Whether you love your job or loathe it, work can be an incredibly stressful experience. If you find yourself shouldering a lot of responsibility as part of your daily duties, then it can often feel like the weight of the world is on you. Even if your job is fairly low-level or has minimal impact, you can still feel like your workload is getting on top of you very easily.
With that in mind, it’s crucial to make sure you’re doing as much as you can to relax in your downtime. Many people underestimate the importance of just kicking back and chilling out after a stressful day or week. However you happen to unwind, you should make sure you’re not overthinking your day job or giving too much of yourself to it. Here’s how to maximise your downtime if you’re having a difficult time at work.
Give yourself a project at home
If you’ve got something to work towards at home that doesn’t feel as stressful or difficult as your day job, it can serve as something to look forward to when you get home each day. A good example of a project would be a room renovation or refurnishing; replacing old, worn-out furniture with new and shiny alternatives can really make your house feel new and give you a reason to anticipate coming home each day. Why not start with the kitchen or bedroom? There are plenty of great custom furniture websites out there that can help you with this, so get started today and you won’t regret it.
Do what you love
It sounds obvious, but you should set aside time to do what you love as often as you possibly can. If you love to play video games, then make sure you’ve got an hour or two each night to wind down with your favourite game. If you’re a movie buff, then either check out a new film or watch an old classic every night. Creative types should make sure they’re keeping up their creative output, even if it’s not something they feel particularly proud of. Engaging in hobbies is a great way to de-stress after a difficult time at work.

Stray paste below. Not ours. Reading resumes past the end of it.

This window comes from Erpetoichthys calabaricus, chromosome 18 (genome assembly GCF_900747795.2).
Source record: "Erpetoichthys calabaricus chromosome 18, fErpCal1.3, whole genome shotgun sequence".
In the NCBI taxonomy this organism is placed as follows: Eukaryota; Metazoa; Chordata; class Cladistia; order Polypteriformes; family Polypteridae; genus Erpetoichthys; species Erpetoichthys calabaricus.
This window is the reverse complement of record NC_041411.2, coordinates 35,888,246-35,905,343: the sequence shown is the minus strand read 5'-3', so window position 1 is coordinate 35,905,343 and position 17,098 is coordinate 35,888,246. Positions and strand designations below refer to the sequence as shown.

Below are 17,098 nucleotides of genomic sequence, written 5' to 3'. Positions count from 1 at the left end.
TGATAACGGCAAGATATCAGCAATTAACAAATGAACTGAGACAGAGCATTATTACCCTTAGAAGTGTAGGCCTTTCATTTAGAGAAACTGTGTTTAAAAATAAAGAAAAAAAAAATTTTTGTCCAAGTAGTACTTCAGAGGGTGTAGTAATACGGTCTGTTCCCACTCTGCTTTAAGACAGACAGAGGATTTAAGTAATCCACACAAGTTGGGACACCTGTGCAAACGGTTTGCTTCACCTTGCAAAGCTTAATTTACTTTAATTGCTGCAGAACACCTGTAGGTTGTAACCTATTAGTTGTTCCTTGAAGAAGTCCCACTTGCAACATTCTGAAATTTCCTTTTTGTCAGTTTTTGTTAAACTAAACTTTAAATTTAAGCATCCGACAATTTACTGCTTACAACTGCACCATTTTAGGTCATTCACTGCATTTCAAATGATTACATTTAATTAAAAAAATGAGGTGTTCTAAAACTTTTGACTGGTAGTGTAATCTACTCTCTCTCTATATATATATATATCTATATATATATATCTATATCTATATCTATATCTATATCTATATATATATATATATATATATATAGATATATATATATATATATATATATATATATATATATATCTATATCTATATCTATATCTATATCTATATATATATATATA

Set aside time for your family
With such a demanding job, your family might feel like they’re being neglected, or at the very least they’re worried about you and the impact your work is having on your health. Make sure that, at weekends or in the evenings (or whenever is convenient for your schedule), you make time to go out with your family or just watch some TV with them. Spending time with loved ones is proven to reduce stress, and hey – they might just have some tips or tricks to help you with that work project you’ve been fretting about.
Discuss your workload with your manager
If you truly feel that you’re being given too much work, then it’s a very good idea to discuss that with your manager. Many people feel apprehensive about doing so; after all, traditionally speaking, it’s not a good idea to admit you’re over-faced with the amount you need to do. In this era of honesty about mental health, though, your manager should be understanding and hear you out. In the end, you might be able to discuss being given a smaller workload, or perhaps allocating your time on something that’s less stressful at your current job.
Contemplate a career change
If your job is really, really stressing you out and everything feels hopeless, then it might be a good idea to start thinking about a career change. Obviously, we’re not advocating making any sudden life changes without thinking first, but just considering a change of job can really help. Shop around on job websites, see if there’s anything that interests you, and chats to colleagues and friends about potential external work opportunities. You don’t have to make any commitments or take the plunge – just remember that you’re not stuck in this job if you don’t want to be.
Get regular exercise
Not everyone’s schedule has room for regular exercise, but there are very few of us who can’t manage to implement a decent exercise regimen if we try. Instead of catching public transport to work, is it possible to walk? Can you fit in gym visits or a run before or after you begin your job? Exercise releases endorphins, which make us happy and null the muscle pain that might result from a particularly intense workout. If you want to maximise your downtime, there are few better ways than to work on getting your body in shape (or keeping it there if you’re already fit).
These are just a few ways you can maximise your downtime from work and keep your stress levels down. Did we miss any? Do you have any tips of your own? Let us know!